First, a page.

Food Day Canada – Why Small is Beautiful in Canadian Agriculture

Food Day Canada kicked off in 2003, starting life as The World's Longest Barbecue. Its purpose was to spearhead a nationwide response to sanctions placed on Canadian beef exports by our biggest trading partners and cast a spotlight on the impact the boycott had on Canada's agricultural community. That first event was a huge success and has evolved into Food Day Canada, an annual mid-summer celebration on the Saturday of the August long weekend.

This annual celebration of Canada's rich culinary heritage is the brainchild of Anita Stewart, University of Guelph's food laureate and member of the Order of Canada among many other accomplishments. Food Day Canada features the best-managed food system in the world, includes our delicious northern bounty, and of course, the farmers who produce the food we enjoy.

Fewer farms and increasing farm sizes are well-established trends in Canadian agriculture. According to the Canadian Census of Agriculture, the total number of farms has declined from around 600,000 in 1951 to just over 200,000 in 2016, while average farm size has increased from 279 acres to 820 acres over the same period. Much of this growth in farm size is attributable to economies of scale, and technological advances associated with major crops such as canola, cereals, corn and soybeans.

But, there's a new trend that in many ways is taking us back to the future. Smaller farms are producing batch quantities of high quality, value-added, niche products to serve the demands of health-conscious consumers. It's now a well-established trend that consumers have an increasing appetite to know how and where their food is produced. They are engaged in learning about the benefits these novel products can offer and are willing to go out of their way to find and buy these products.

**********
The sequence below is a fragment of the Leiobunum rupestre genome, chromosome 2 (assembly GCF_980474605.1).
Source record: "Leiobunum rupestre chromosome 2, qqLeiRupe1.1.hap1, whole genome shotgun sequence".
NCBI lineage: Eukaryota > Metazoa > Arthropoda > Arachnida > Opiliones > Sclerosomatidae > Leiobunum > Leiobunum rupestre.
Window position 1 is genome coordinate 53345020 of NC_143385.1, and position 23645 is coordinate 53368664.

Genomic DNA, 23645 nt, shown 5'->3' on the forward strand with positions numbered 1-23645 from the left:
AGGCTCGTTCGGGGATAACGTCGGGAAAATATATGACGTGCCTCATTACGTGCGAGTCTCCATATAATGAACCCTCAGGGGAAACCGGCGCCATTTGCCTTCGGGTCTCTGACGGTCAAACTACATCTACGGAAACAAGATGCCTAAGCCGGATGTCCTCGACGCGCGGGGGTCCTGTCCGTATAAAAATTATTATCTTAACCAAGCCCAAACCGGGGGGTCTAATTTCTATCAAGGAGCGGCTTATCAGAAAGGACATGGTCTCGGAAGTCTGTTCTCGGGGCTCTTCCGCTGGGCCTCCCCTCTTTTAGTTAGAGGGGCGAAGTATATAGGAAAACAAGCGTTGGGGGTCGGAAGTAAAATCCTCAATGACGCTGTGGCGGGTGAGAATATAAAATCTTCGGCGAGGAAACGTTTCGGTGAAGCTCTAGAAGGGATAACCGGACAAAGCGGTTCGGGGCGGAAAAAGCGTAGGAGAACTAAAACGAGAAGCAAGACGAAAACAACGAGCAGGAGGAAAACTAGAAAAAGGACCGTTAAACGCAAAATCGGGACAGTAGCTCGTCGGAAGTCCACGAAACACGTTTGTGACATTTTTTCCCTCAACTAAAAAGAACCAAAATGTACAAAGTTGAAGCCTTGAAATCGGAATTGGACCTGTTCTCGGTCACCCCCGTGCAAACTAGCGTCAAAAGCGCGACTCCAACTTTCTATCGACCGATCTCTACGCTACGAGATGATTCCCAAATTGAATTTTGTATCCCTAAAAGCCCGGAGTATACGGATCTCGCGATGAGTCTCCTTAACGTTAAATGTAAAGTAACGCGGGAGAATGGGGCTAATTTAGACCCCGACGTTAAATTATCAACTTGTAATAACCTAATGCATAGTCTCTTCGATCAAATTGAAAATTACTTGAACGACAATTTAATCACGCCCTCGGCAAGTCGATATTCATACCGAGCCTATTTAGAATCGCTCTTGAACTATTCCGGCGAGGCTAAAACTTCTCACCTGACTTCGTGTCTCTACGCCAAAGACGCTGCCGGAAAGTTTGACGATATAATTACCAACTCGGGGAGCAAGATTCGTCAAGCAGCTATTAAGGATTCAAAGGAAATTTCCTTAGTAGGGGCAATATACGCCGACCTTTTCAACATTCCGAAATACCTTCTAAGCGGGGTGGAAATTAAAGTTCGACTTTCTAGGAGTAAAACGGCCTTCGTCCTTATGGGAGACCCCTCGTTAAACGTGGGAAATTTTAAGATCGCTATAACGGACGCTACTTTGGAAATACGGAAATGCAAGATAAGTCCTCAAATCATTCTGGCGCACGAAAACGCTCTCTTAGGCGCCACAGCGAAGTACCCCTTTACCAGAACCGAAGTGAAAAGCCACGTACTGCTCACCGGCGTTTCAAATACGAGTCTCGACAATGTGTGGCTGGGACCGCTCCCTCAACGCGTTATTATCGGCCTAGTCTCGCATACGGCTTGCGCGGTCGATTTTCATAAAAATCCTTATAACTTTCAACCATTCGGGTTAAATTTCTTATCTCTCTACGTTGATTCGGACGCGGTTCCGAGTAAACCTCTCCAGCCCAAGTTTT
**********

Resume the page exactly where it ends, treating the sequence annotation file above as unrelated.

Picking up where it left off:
For example, a Seaforth, Ontario farm is tapping into a renewed interest in sprouted ingredients. Husband and wife team Dale and Marianne Donaldson established Everspring Farms back in 1985. Initially, they sprouted barley to use as feed for their ducks and geese. Eventually, as people rediscovered the benefits of sprouted grains and they started trending, local bakeries and private individuals sought them out for all manner of food applications.

They now carry a complete line of sprouted grains, seeds and beans – positioning them as a wholesome inclusion in a variety of food products, offering functionality, taste and texture improvements, as well as enhanced digestibility. The Donaldsons have expanded their business to meet the growing consumer demand, and their two daughters are on board to help guide the on-farm business into the future.

Then there's Lufa Farms in Montreal. Lufa's stated goal is to create a "local food engine," according to the company's greenhouse director Lauren Rathmell. Two rooftop greenhouses drive the operation – currently totalling 1.75 acres – that produce a range of vegetables and herbs. Produce is packaged with locally sourced goods like handmade pasta, fresh bread and dark baking chocolate, and delivered to approximately 4,000 customers (known as Lufavores) each week.

Another local farm and food company that's making a name is Black Fox Farm and Distillery just south of Saskatoon. It's not a typical farming operation – they produce award-winning spirits and flowers. Owners John Cote and Barb Stefanyshyn-Cote proudly grow the ingredients that go into their distilled spirits (casked gin is a specialty), and they claim to have created the largest cut flower farm on the prairies. The Cotes also host tours, events and festivals.

Canada is brimming with innovative and delicious food products. Check out http://fooddaycanada.ca/ to find out how you can join the celebration of Canadian cuisine on August 3, and discover why small is beautiful again in Canadian agriculture.

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